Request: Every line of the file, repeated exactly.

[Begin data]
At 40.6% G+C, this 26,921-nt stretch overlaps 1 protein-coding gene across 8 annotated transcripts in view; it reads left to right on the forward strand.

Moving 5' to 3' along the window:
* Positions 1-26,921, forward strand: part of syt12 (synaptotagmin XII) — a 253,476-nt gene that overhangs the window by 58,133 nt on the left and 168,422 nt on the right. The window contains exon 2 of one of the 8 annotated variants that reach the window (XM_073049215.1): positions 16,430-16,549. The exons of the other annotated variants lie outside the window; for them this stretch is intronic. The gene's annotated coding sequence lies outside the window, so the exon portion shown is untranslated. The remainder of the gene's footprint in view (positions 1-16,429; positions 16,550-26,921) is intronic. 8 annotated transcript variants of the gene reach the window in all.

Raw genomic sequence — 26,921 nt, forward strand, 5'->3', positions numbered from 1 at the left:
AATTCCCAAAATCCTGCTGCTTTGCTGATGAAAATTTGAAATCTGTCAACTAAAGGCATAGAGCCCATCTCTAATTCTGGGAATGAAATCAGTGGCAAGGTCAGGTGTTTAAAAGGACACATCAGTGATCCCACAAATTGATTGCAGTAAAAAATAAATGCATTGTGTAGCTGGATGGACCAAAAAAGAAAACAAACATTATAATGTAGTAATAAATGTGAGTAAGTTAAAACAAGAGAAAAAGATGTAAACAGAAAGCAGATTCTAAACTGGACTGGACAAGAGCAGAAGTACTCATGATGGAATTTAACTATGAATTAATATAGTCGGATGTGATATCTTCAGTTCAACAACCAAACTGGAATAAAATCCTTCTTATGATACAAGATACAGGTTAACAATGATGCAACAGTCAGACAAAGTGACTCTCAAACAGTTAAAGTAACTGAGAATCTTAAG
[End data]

At 40.6% G+C, this 26,921-nt stretch overlaps 1 protein-coding gene across 8 annotated transcripts in view; it reads left to right on the forward strand.

Moving 5' to 3' along the window:
* Positions 1-26,921, forward strand: part of syt12 (synaptotagmin XII) — a 253,476-nt gene that overhangs the window by 58,133 nt on the left and 168,422 nt on the right. The window contains exon 2 of one of the 8 annotated variants that reach the window (XM_073049215.1): positions 16,430-16,549. The exons of the other annotated variants lie outside the window; for them this stretch is intronic. The gene's annotated coding sequence lies outside the window, so the exon portion shown is untranslated. The remainder of the gene's footprint in view (positions 1-16,429; positions 16,550-26,921) is intronic. 8 annotated transcript variants of the gene reach the window in all.

Raw genomic sequence — 26,921 nt, forward strand, 5'->3', positions numbered from 1 at the left:
AATTCCCAAAATCCTGCTGCTTTGCTGATGAAAATTTGAAATCTGTCAACTAAAGGCATAGAGCCCATCTCTAATTCTGGGAATGAAATCAGTGGCAAGGTCAGGTGTTTAAAAGGACACATCAGTGATCCCACAAATTGATTGCAGTAAAAAATAAATGCATTGTGTAGCTGGATGGACCAAAAAAGAAAACAAACATTATAATGTAGTAATAAATGTGAGTAAGTTAAAACAAGAGAAAAAGATGTAAACAGAAAGCAGATTCTAAACTGGACTGGACAAGAGCAGAAGTACTCATGATGGAATTTAACTATGAATTAATATAGTCGGATGTGATATCTTCAGTTCAACAACCAAACTGGAATAAAATCCTTCTTATGATACAAGATACAGGTTAACAATGATGCAACAGTCAGACAAAGTGACTCTCAAACAGTTAAAGTAACTGAGAATCTTAAG